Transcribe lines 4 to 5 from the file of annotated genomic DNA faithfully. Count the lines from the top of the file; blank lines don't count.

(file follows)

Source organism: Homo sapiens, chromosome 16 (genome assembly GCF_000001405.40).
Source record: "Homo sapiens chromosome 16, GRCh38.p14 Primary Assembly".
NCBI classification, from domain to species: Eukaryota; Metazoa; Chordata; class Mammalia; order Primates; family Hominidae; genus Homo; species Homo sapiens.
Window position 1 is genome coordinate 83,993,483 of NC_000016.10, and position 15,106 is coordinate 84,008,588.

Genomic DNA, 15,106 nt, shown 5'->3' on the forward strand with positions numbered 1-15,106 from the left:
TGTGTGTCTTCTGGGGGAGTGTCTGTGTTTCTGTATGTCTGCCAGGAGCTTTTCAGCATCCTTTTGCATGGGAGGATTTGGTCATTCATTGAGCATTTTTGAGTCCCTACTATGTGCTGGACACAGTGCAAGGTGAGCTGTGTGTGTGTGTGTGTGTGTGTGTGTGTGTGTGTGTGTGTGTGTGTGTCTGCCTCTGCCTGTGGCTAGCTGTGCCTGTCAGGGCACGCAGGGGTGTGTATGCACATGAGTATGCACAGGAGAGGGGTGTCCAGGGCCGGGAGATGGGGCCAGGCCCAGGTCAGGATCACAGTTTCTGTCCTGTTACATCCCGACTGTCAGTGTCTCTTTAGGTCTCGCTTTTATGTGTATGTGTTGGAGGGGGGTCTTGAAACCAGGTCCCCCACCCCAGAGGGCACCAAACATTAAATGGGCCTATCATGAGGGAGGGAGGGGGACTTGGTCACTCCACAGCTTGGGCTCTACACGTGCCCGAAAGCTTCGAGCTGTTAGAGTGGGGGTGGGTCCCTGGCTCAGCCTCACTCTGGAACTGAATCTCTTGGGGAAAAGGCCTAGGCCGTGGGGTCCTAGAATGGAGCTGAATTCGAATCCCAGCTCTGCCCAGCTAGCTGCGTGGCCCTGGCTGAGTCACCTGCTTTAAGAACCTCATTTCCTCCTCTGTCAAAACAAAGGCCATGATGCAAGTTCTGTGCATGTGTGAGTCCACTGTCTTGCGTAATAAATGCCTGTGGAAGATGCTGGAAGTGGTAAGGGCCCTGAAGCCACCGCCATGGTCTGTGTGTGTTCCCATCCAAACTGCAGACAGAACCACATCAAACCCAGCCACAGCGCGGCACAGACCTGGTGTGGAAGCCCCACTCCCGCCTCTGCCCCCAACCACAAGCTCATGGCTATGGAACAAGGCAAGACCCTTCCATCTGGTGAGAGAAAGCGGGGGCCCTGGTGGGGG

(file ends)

Window position 1 is genome coordinate 83,993,483 of NC_000016.10, and position 15,106 is coordinate 84,008,588.

Genomic DNA, 15,106 nt, shown 5'->3' on the forward strand with positions numbered 1-15,106 from the left: